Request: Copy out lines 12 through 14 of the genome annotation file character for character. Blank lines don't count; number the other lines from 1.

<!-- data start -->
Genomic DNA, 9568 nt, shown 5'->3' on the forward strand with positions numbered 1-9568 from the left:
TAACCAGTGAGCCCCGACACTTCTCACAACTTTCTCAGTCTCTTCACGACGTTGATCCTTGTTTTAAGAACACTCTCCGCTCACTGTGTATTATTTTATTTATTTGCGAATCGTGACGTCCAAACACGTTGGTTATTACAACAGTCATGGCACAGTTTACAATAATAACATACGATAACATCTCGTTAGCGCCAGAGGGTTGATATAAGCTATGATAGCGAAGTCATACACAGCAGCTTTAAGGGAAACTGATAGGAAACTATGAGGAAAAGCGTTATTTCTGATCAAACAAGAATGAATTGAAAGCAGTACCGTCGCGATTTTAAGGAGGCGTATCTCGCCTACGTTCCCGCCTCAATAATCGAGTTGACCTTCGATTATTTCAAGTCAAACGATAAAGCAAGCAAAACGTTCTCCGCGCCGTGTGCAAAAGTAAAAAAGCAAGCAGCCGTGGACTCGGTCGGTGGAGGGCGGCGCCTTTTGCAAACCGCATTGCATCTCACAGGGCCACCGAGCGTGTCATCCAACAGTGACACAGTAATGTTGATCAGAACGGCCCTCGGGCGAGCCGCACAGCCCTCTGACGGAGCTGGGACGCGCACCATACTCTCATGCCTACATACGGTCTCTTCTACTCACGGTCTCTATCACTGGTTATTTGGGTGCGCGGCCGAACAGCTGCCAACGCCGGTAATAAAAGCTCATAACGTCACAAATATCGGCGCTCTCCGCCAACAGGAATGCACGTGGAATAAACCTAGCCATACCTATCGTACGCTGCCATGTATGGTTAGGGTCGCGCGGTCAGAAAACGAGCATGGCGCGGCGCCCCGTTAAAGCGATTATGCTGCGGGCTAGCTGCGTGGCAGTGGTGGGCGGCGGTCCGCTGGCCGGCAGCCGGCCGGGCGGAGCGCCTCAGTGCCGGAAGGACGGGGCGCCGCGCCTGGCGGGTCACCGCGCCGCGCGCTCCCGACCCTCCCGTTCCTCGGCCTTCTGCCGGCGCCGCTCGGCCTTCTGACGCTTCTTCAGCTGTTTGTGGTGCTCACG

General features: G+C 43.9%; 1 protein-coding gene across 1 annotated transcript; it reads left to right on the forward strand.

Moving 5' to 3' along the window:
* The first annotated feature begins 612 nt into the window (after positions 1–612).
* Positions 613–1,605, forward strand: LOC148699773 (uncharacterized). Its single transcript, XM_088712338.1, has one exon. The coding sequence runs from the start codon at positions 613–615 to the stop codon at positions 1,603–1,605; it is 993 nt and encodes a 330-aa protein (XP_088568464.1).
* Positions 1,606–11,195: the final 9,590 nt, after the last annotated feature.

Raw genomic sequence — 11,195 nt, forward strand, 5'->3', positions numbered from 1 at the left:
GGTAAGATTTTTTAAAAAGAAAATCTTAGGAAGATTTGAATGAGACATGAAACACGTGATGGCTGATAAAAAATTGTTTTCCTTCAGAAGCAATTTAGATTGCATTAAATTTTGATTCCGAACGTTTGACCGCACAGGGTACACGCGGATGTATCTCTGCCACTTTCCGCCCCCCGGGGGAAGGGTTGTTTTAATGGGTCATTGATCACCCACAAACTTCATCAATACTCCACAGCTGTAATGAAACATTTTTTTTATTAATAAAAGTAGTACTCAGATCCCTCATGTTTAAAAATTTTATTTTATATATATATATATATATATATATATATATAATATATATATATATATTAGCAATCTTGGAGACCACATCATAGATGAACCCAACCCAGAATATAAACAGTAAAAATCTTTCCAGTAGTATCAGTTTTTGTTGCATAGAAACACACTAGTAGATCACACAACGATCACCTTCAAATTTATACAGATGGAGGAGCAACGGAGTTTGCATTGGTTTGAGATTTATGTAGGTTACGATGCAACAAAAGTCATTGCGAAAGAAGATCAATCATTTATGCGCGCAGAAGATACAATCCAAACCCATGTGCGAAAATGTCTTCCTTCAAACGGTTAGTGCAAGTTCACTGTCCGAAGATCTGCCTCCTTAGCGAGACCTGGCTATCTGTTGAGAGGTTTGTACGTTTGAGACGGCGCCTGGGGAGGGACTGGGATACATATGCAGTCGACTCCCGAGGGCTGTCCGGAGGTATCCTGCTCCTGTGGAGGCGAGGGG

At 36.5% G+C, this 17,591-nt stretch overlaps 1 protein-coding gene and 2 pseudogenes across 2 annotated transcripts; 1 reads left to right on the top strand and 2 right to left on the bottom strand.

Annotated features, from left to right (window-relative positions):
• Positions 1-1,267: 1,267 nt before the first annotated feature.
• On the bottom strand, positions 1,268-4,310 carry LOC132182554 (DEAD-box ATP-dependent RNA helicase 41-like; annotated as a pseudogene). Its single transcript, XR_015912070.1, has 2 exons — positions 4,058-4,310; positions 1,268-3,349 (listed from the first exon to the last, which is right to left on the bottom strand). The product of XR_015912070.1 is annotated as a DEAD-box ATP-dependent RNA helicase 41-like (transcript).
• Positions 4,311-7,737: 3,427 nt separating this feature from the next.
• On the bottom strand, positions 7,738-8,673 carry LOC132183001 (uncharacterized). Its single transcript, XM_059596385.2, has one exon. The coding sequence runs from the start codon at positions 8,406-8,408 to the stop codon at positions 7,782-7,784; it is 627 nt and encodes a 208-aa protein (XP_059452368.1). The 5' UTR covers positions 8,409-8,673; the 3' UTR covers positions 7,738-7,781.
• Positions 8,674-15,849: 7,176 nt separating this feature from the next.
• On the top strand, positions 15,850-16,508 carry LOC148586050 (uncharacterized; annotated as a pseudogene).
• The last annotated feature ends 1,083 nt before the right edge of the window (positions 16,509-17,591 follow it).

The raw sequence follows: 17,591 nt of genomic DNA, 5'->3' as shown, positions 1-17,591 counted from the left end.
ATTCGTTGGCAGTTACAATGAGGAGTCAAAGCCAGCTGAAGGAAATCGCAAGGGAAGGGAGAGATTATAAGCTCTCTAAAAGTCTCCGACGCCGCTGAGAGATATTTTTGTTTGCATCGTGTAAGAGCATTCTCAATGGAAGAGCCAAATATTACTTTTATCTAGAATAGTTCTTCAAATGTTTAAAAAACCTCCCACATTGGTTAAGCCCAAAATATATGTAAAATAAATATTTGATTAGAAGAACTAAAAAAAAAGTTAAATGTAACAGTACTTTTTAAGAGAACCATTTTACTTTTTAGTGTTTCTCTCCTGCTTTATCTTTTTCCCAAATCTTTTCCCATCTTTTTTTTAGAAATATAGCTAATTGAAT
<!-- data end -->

• Positions 1-1,267: 1,267 nt before the first annotated feature.
• On the bottom strand, positions 1,268-4,310 carry LOC132182554 (DEAD-box ATP-dependent RNA helicase 41-like; annotated as a pseudogene). Its single transcript, XR_015912070.1, has 2 exons — positions 4,058-4,310; positions 1,268-3,349 (listed from the first exon to the last, which is right to left on the bottom strand). The product of XR_015912070.1 is annotated as a DEAD-box ATP-dependent RNA helicase 41-like (transcript).
• Positions 4,311-7,737: 3,427 nt separating this feature from the next.